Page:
Diamonds And After

David Arnot

David Arnot, legal representative of Griqua chief Nicolaas Waterboer, successfully claimed the diamond fi elds on behalf of the Griqua. It later transpired that the Griquas were merely the pawns of British interests since the British had no legitimate claims of their own. Arnot himself was said to be of Griqua descent.

The first indication of the vast mineral wealth of South Africa was the diamond picked up in 1867 by the Jacobs children south of the Orange River, close to where Hopetown stands today. The word soon spread and by 1870 more than 10 000 diggers of all colours and nations were busily engaged along the banks of the Vaal River searching for the precious little stones. But the wealth in the river was as nothing compared to the treasure underground. The diamonds found on the farm of the brothers De Beer proved to be the tip of a diamond iceberg that eventually became the Kimberley ‘Big Hole’.

To whom did these diamonds belong? The answer at first seemed obvious. The De Beers were Free Staters and the diamond fields, a mere 160 kilometres from Bloemfontein, lay between the rivers that formed the natural boundaries of the Free State. Great Britain and its Cape Colony had no presence and no claim in their own right. British interests therefore concealed themselves behind the somewhat dubious claims of Nicolaas Waterboer, the chief of Griquatown many kilometres away. The charade was fronted by a clever lawyer named David Arnot, himself almost a Griqua, but the real decisions were taken behind the scenes, and when the lieutenant-governor of Natal was appointed as mediator, the result was a foregone conclusion. The Keate Award of 1871 confirmed the claims of Waterboer.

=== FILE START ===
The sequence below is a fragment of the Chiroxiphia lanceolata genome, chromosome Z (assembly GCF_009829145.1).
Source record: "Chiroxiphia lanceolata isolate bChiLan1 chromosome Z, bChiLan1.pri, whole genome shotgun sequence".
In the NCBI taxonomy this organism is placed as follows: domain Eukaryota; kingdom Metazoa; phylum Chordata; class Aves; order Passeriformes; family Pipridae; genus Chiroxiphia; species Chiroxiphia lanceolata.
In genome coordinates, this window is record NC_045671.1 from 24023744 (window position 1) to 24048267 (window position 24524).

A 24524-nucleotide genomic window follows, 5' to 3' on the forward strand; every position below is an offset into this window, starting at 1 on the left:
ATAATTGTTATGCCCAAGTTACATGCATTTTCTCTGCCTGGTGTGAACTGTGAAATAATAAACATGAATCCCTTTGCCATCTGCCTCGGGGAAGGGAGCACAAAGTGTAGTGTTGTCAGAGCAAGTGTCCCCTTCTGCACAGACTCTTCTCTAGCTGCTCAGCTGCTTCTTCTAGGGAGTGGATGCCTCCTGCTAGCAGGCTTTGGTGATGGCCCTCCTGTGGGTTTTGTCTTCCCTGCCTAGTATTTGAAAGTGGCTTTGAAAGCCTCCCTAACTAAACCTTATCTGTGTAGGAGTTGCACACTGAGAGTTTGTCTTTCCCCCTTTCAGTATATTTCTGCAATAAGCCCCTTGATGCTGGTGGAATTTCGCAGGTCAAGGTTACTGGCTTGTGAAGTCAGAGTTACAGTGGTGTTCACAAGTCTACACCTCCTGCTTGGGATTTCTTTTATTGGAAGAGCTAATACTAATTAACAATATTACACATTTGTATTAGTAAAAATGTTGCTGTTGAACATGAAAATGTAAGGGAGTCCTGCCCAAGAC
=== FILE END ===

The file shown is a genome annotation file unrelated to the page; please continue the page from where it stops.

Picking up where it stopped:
1876 - Kimberley mine

The mine at Kimberley in 1876, painted by H.C.S. Wright.

The creation of Griqualand West

The diamond monopoly

Origins of the migrant labour system

From diamonds to confederation

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